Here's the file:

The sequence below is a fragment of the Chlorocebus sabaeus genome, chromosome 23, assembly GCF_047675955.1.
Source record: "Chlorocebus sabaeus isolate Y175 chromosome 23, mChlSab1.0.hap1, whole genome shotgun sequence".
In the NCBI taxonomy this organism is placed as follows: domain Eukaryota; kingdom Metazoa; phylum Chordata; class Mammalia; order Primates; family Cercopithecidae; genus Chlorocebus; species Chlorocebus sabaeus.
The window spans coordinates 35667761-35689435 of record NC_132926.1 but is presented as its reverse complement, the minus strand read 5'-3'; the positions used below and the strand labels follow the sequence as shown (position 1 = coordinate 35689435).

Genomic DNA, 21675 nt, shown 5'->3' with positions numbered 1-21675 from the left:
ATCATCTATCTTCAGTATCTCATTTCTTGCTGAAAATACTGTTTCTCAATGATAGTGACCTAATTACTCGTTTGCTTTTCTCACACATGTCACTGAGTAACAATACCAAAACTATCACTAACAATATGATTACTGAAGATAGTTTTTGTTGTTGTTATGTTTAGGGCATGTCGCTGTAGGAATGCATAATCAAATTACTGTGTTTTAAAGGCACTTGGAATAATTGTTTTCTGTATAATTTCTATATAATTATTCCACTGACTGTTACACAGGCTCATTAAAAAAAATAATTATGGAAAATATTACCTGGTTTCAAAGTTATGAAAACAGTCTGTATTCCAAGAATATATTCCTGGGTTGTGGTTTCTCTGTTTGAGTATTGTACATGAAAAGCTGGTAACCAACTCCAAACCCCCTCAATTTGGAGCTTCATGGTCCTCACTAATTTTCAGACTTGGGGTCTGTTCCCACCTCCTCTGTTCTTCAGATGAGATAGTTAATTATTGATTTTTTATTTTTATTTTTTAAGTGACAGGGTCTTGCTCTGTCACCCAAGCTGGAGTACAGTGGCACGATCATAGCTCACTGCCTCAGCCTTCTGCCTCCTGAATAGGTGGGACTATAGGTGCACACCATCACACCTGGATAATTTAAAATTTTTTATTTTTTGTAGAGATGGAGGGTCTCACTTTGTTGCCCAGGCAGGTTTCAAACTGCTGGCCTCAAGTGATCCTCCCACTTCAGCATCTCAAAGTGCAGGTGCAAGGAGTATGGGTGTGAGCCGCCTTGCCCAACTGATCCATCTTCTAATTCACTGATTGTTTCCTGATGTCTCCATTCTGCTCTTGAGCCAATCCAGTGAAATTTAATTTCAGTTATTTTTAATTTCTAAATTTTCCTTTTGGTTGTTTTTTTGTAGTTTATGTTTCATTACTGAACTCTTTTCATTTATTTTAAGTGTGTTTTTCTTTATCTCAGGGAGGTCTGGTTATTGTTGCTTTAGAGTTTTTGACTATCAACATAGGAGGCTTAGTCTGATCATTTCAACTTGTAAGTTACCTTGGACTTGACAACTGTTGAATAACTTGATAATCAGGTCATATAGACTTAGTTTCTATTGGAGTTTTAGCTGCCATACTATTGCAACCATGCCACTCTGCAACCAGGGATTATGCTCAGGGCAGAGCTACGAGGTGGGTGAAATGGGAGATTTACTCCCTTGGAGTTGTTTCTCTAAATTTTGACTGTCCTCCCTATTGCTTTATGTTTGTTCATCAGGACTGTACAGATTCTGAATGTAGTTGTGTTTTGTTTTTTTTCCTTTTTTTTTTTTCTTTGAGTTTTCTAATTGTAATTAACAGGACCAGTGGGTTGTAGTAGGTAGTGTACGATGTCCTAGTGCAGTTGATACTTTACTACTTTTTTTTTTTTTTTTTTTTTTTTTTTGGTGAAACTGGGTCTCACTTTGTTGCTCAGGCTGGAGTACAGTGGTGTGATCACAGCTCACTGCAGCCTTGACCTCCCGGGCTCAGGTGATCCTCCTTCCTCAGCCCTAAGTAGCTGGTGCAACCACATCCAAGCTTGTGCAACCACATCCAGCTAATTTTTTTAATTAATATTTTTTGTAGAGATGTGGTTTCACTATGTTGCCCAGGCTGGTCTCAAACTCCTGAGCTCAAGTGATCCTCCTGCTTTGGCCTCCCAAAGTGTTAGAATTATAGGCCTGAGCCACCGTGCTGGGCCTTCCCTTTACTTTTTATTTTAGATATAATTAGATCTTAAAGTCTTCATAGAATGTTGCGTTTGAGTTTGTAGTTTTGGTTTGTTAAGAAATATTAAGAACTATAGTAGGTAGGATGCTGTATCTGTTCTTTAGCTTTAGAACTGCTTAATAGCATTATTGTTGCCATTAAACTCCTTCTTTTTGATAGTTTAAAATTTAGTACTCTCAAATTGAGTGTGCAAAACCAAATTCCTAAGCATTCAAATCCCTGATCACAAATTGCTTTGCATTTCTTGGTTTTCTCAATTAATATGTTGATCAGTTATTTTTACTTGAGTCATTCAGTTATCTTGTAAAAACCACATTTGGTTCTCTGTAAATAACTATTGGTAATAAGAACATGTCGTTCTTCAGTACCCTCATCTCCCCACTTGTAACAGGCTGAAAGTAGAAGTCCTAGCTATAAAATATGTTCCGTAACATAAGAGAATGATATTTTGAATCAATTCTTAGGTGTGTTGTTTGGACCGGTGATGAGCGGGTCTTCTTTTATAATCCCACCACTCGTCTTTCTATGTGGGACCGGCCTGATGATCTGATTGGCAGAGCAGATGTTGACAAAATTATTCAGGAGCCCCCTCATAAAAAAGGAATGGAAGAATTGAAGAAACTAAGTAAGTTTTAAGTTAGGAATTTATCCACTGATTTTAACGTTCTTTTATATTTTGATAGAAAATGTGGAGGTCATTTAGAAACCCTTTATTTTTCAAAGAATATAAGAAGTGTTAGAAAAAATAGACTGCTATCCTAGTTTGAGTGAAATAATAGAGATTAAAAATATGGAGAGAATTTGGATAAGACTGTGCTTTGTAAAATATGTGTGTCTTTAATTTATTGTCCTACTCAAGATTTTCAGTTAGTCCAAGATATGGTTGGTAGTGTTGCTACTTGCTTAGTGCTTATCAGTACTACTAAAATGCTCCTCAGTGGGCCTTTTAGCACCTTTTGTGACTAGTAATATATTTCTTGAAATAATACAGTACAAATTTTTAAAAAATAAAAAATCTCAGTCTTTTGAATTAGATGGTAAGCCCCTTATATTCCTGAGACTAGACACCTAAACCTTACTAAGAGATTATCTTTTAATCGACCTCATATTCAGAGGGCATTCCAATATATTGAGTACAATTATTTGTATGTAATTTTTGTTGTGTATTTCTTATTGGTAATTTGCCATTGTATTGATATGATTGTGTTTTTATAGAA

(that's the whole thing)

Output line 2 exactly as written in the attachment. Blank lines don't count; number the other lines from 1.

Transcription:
Source record: "Chlorocebus sabaeus isolate Y175 chromosome 23, mChlSab1.0.hap1, whole genome shotgun sequence".